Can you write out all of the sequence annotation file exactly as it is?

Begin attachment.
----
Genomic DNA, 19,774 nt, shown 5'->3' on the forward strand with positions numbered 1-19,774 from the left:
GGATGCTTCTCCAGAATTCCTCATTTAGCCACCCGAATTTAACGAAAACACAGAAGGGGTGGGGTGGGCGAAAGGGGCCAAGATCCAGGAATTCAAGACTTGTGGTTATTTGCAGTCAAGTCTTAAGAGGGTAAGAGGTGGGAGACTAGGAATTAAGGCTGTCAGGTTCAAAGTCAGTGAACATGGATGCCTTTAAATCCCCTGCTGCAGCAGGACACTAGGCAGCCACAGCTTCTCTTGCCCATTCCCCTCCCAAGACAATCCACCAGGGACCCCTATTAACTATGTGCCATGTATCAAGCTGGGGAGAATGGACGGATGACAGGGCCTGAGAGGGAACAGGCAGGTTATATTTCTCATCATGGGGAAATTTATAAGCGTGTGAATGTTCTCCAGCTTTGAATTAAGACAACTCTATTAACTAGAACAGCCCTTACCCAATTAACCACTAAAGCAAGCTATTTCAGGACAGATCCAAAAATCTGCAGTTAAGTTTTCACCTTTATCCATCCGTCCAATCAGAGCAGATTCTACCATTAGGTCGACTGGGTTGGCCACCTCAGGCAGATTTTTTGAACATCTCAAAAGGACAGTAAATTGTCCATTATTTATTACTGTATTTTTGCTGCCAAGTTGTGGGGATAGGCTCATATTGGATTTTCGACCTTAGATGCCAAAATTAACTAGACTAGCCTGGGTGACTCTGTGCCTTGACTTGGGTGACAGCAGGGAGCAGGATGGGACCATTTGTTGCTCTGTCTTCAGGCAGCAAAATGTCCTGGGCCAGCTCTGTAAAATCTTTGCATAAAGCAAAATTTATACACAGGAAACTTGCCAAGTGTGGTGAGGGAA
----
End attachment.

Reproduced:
Genomic DNA, 19,774 nt, shown 5'->3' on the forward strand with positions numbered 1-19,774 from the left:
GGATGCTTCTCCAGAATTCCTCATTTAGCCACCCGAATTTAACGAAAACACAGAAGGGGTGGGGTGGGCGAAAGGGGCCAAGATCCAGGAATTCAAGACTTGTGGTTATTTGCAGTCAAGTCTTAAGAGGGTAAGAGGTGGGAGACTAGGAATTAAGGCTGTCAGGTTCAAAGTCAGTGAACATGGATGCCTTTAAATCCCCTGCTGCAGCAGGACACTAGGCAGCCACAGCTTCTCTTGCCCATTCCCCTCCCAAGACAATCCACCAGGGACCCCTATTAACTATGTGCCATGTATCAAGCTGGGGAGAATGGACGGATGACAGGGCCTGAGAGGGAACAGGCAGGTTATATTTCTCATCATGGGGAAATTTATAAGCGTGTGAATGTTCTCCAGCTTTGAATTAAGACAACTCTATTAACTAGAACAGCCCTTACCCAATTAACCACTAAAGCAAGCTATTTCAGGACAGATCCAAAAATCTGCAGTTAAGTTTTCACCTTTATCCATCCGTCCAATCAGAGCAGATTCTACCATTAGGTCGACTGGGTTGGCCACCTCAGGCAGATTTTTTGAACATCTCAAAAGGACAGTAAATTGTCCATTATTTATTACTGTATTTTTGCTGCCAAGTTGTGGGGATAGGCTCATATTGGATTTTCGACCTTAGATGCCAAAATTAACTAGACTAGCCTGGGTGACTCTGTGCCTTGACTTGGGTGACAGCAGGGAGCAGGATGGGACCATTTGTTGCTCTGTCTTCAGGCAGCAAAATGTCCTGGGCCAGCTCTGTAAAATCTTTGCATAAAGCAAAATTTATACACAGGAAACTTGCCAAGTGTGGTGAGGGAA